Torbjørn Moen spends more of his time on national shared components and solutions, such as Norway’s National Registry, the legal entities register, the ID portal and the contact and reservation register, than the average Norwegian citizen. He has been central to several major digitalisation projects, including for the City of Oslo and the city tax office in Oslo. He has been involved in everything from old-fashioned waterfall projects to agile product development projects in autonomous teams. In addition, Moen is a writer and has published 17 books for young people.

One of the things that has received the most justified praise in the public sector’s new digitalisation strategy is the desire to create coherent services with the user as the focus. To make it easier for citizens and businesses to deal with an increasingly complex public sector, the idea is to create services across silos and management levels, based on key events in a citizen’s life. What a great idea!

An important prerequisite for achieving this, of course, is that the public authorities use common services and share data among themselves. And so to make that easier the most important of our common data sources – the very backbone of ‘public Norway’, in fact — the National Registry will be available in a new, more modern version. And we’re not talking about a few superficial updates here. The Norwegian Tax Administration has built a brand new National Registry from scratch involving new and modern architecture and future-oriented technology, both to meet the functional requirements of the future and to keep pace with current technological developments.

Takes account of new social patterns
The old population registry was developed in a different time and was based on a slightly more archaic perception of what constitutes a family than is the general perception in 2019. Among other things, the father was the head of the family, and if the parents separated, only one parent had parental responsibility and naturally the children could only live in one place. This has now been changed. You can now register that you and your ex have shared parental responsibility, and that your children have shared residence. This may not sound that important, but it will make life much easier for schools and kindergartens across Norway, and in many cases the municipalities will no longer need to maintain their own local ‘parent registers’.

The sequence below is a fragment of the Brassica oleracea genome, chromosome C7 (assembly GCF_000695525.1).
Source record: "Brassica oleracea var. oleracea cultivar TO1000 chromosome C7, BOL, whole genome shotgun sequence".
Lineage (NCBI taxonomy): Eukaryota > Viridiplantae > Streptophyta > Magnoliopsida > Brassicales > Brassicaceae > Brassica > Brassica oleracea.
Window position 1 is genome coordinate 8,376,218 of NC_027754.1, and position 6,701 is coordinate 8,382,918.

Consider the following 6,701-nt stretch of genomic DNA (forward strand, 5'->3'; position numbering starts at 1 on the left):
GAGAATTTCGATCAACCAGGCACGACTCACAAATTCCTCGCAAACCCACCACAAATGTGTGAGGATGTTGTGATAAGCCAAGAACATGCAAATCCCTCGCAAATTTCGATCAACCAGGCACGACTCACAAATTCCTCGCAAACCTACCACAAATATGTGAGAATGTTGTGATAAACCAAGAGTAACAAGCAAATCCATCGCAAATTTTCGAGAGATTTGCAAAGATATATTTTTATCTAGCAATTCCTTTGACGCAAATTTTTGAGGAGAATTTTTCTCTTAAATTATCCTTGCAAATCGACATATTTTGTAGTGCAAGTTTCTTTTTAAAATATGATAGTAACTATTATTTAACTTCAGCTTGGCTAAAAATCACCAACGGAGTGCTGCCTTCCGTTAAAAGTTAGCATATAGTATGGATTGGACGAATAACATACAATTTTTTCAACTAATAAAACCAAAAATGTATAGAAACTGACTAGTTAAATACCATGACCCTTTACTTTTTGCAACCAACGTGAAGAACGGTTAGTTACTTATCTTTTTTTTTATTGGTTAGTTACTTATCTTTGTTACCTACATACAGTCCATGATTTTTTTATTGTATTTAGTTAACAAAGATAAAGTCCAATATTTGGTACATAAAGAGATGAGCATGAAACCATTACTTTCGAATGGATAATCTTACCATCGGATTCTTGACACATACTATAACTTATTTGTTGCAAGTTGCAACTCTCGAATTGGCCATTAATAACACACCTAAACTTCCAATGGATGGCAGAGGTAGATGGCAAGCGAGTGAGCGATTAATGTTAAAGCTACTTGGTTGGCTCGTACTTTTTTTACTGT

Enhanced ID checks
The new National Registry also has new functionality that enhances identity checks and reduces the risk of stolen identities being used. For example, the new data elements to be made available include information about whether an identity has been checked or not. A number of new digital services are also being created for use with the National Registry, such as applying for a certificate of no impediment prior to marriage, new address notification, name choices for newborn children and death notices. And residents of Norway will be able to access their own data management solution, with the ability to correct their own data in accordance with the citizen’s GDPR rights.

Significant focus on automation and streamlining
However, it is also important to be able to improve the quality of the data in the National Registry. Reducing the amount of time between something happening in the real world and the registry being updated and ‘public Norway’ realising that something has happened will improve all of the public services based on data from the National Registry and make them more relevant. It also means that you can safely build new, innovative and more relevant services based on changes to the data in the National Registry. For that reason there has been significant focus on automating and streamlining all the case management processes involved in running the actual Registry, with an attempt to ensure that the data is registered as close to the source as possible.

From 80 days to 80 milliseconds
One example: According to Norwegian newspaper Aftenposten, it could previously take up to 80 days from someone dying until the National Registry was updated accordingly. As a result, as many as 35,000 dead patients were called for health examinations every year, with – of course – none of them showing up. It is easy to understand how sending out 35,000 unnecessary letters and making unnecessary appointments represented a significant cost to society. In addition, it is an additional burden for the relatives who are constantly receiving letters and reminders from the public sector. Many have their hands full dealing with loss and grief without also having to deal with a large number of government agencies who believe that the person they lost is still alive and so continue to nag them. And many government agencies are quite persistent once they make their mind up about something. Just ask anyone who hasn’t paid their taxes on time.